If you’re going to drop names, drop big ones. Last night, our friend Tammy invited Sheryl and me to have dinner with Mary Cheney. She was in LA (fresh from a Larry King appearance) to promote her new book – Now It’s my Turn: A Daughter’s Chronicle of Political Life. Of course we were pleased at the invitation. How many times do you get a chance to meet the daughter of a sitting vice president, especially one at the center of controversy herself? Mary, as most of you undoubtedly know, is the first publicly out homosexual child of such a major executive official. Who wouldn’t be curious?
With us for the occasion were producer/manager Douglas Urbanski (The Contender) and his wife television writer Diane Wilk. The venue was Maple Drive, the by now almost venerable restaurant in Bev Hills.
Well, since it was an evening with more film people than political types, I will “cut to the chase.” Mary was a charming person, quite friendly, approachable and at ease with herself (more than I would ever be, I think, with a secret service cadre accompanying me everywhere I went). The predictable topics flitted by in the conversation – movies, Islam, gay marriage, what’s Larry King like, the food at Maple Drive (still up to snuff), our kids’ schools, etc. Mary chimed in with the rest of us but, like any author on tour, her mind was on her book, as it should be. (We will have a podcast interview with her on that subject on Pajamas Media shortly).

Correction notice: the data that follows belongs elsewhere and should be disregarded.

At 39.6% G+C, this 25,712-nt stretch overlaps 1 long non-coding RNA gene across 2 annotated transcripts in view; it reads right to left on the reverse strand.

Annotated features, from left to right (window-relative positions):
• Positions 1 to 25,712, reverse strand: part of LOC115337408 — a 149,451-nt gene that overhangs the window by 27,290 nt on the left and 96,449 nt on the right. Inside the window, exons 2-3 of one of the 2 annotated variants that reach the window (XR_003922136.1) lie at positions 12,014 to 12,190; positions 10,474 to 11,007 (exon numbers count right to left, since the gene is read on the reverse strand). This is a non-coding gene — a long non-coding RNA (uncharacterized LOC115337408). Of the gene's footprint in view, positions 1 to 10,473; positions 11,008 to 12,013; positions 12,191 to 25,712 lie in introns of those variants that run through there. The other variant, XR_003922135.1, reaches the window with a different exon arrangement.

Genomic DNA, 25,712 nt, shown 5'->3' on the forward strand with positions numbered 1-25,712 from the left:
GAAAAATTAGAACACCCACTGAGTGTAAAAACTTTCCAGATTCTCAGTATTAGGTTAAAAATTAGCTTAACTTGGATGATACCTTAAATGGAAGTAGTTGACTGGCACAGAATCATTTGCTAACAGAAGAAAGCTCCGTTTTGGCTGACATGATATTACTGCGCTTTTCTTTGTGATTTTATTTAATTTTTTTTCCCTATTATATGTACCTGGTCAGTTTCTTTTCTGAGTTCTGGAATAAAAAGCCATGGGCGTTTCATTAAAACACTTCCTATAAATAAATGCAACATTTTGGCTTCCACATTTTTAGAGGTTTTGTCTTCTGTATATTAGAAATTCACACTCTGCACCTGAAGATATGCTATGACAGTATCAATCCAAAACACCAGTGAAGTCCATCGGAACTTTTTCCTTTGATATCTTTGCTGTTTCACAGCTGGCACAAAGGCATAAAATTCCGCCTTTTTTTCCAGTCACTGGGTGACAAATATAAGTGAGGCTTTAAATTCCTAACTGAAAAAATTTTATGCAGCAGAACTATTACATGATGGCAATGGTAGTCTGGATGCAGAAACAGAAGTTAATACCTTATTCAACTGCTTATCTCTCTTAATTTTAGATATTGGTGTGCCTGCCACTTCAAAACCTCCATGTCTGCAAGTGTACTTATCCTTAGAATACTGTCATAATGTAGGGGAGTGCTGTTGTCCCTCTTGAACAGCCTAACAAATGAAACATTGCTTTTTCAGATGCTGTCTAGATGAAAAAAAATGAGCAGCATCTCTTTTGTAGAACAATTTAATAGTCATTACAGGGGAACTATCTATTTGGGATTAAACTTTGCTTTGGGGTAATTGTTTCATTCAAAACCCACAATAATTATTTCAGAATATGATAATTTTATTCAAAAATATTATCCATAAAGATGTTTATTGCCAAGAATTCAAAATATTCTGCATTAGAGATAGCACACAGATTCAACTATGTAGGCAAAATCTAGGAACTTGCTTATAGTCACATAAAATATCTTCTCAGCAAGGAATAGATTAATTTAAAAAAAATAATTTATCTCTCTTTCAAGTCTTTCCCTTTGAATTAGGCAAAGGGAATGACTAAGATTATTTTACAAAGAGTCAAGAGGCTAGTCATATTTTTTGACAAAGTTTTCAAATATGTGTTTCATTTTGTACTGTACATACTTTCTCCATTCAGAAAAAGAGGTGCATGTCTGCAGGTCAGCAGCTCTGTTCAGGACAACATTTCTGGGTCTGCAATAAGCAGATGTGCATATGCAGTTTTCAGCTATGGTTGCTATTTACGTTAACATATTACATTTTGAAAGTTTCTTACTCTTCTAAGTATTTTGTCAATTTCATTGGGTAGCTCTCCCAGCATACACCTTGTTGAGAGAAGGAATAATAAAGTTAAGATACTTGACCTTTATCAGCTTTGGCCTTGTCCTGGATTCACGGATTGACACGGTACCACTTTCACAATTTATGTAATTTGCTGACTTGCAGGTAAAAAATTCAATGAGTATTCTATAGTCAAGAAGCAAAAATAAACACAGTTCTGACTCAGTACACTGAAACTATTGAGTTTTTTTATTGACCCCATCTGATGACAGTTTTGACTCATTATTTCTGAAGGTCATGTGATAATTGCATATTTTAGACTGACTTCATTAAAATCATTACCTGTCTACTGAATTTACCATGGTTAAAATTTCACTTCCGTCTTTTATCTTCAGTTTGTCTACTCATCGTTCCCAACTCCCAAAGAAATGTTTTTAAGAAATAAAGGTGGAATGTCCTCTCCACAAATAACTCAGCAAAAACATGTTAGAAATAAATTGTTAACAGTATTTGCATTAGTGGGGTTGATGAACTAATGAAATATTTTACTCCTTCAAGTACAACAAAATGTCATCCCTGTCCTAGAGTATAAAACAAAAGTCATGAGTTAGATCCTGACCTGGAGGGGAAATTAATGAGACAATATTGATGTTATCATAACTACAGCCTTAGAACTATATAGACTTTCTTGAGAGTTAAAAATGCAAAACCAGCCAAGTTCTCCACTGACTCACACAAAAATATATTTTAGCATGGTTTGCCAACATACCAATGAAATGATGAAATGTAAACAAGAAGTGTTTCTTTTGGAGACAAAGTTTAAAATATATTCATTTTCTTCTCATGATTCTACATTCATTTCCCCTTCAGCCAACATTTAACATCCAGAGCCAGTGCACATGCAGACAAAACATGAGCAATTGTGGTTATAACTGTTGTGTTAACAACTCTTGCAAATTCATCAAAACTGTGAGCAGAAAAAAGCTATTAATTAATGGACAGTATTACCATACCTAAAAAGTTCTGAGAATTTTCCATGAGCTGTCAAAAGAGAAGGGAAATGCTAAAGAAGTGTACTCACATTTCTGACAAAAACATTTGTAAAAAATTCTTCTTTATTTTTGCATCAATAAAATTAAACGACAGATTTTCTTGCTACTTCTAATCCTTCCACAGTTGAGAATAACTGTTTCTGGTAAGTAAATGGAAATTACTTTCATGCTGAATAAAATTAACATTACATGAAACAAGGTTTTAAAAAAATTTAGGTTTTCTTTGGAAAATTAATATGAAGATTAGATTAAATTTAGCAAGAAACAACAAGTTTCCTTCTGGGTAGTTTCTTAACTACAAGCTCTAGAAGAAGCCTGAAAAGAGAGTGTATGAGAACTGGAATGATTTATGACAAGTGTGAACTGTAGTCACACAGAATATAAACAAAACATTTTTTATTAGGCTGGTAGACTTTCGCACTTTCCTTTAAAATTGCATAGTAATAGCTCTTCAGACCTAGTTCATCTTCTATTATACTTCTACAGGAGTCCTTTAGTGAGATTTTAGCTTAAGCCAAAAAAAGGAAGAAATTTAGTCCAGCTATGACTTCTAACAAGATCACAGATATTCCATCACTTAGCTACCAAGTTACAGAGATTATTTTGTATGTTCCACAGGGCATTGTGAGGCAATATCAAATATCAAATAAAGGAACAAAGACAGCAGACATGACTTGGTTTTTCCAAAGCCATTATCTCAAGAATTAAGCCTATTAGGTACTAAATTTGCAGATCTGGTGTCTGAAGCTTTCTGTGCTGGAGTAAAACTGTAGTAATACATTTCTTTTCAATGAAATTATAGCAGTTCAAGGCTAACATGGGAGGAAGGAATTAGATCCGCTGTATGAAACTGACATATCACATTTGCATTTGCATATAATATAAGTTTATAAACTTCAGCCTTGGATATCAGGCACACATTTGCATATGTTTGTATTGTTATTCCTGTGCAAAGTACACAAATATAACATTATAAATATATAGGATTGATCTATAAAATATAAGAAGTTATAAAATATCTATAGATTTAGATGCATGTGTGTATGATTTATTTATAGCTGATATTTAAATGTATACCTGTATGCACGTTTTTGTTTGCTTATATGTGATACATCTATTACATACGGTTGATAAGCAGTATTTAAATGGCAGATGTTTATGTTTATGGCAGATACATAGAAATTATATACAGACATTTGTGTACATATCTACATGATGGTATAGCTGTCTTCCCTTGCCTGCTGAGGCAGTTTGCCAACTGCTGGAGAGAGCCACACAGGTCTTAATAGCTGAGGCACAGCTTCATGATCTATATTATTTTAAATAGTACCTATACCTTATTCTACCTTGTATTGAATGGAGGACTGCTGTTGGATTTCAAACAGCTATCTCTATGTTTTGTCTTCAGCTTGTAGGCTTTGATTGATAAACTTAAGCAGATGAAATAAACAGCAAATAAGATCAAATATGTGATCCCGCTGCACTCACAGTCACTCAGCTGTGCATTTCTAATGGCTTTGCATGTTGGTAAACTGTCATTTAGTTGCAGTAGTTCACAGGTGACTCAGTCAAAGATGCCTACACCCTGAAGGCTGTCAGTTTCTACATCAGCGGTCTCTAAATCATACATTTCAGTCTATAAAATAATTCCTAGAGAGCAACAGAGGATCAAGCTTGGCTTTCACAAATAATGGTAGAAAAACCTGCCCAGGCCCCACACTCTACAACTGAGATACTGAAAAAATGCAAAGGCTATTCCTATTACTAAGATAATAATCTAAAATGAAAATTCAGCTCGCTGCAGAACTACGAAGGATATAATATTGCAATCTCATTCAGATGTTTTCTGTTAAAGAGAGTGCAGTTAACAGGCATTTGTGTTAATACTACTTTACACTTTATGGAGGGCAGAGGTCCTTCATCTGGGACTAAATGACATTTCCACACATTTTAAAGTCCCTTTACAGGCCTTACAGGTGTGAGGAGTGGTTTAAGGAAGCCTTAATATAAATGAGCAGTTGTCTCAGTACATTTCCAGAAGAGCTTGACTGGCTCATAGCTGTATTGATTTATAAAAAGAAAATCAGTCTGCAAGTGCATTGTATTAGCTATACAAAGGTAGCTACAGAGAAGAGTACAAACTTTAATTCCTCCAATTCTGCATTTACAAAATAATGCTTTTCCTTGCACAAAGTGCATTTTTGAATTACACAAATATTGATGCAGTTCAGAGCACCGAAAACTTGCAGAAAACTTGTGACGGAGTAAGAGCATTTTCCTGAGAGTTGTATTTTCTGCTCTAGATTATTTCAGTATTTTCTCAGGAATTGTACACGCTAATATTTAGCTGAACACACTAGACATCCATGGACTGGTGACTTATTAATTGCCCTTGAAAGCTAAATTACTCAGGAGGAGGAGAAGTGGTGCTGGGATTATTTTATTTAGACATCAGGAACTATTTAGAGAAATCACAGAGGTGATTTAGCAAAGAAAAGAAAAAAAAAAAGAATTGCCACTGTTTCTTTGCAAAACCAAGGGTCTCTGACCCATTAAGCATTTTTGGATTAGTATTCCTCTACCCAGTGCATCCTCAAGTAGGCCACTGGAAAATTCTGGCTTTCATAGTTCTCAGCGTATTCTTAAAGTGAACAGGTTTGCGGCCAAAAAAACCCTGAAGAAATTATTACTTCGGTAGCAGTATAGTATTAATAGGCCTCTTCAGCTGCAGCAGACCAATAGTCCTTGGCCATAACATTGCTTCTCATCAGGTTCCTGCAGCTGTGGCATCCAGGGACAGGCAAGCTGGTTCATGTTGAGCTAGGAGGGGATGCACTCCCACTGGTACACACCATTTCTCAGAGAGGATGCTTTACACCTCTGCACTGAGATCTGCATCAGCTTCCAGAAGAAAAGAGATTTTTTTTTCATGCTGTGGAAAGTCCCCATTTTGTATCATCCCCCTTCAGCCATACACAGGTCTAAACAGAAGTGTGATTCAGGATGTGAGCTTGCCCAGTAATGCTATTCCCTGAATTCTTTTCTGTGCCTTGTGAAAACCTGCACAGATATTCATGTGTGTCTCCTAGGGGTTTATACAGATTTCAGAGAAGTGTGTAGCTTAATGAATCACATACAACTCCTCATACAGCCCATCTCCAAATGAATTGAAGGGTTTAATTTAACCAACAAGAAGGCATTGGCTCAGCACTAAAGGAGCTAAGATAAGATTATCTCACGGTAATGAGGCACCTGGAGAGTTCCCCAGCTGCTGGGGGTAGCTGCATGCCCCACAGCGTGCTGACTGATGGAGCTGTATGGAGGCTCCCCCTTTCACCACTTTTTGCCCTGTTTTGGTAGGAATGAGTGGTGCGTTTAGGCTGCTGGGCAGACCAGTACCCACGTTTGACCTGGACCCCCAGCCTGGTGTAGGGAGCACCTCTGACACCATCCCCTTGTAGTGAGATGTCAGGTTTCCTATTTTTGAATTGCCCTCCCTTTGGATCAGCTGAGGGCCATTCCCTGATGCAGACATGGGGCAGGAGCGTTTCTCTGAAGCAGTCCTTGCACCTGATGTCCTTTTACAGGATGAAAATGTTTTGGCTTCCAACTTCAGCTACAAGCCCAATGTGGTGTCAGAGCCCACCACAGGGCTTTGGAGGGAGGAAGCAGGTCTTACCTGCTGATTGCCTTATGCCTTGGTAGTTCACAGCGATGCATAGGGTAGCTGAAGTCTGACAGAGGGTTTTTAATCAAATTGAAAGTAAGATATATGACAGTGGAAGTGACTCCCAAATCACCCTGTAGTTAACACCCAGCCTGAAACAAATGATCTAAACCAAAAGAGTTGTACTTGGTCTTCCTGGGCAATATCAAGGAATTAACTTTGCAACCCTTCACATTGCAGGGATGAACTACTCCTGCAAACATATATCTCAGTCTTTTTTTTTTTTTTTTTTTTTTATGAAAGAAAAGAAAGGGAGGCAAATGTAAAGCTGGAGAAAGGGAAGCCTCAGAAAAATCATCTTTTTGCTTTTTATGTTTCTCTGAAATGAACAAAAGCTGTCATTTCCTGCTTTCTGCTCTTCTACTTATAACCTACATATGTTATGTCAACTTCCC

In all, I would have to say that Mary Cheney had what some of the Amazon “reviewers” of her book do not – common decency. Many of the reviews are excellent, but it is those ad hominem attacks that are really the subject of this post. And I have the “reviewers” in quotes, because I doubt most of them have read the book (it’s barely out). In fact, some of them even admit that they haven’t. Here’s one “gentlewoman” who reviews under the handle of “smtpgirl”: I saw Larry King, and after that diatribe, I will not read the book. The five-star raters are a bunch of SCHMUCKS. So far 37 of 43 readers of that vitriolic nonsense have branded it as “useful” (wonder why some people distrust the Internet?). Another “great intellect” named Drew Janson (at least he signs it) has this to say: “I thumbed through the book elsewhere…no way I’m giving my hard-earned $s to this self-loathing, opportunistic sellout…and must say it’s one of the most tedious, boring, pointless wastes of paper ever. Then again, Mary’s heroes…especially her precious father…never cared too much for preservation of the trees, anyway. For shame, Mary.”
Well, you get the point. Indeed this is about common decency, civility. Without that, we can’t begin to talk with each other. I’m buying Mary Cheney’s book and I’m taking it on the plane with me to New York on Saturday. It was a pleasure to meet her.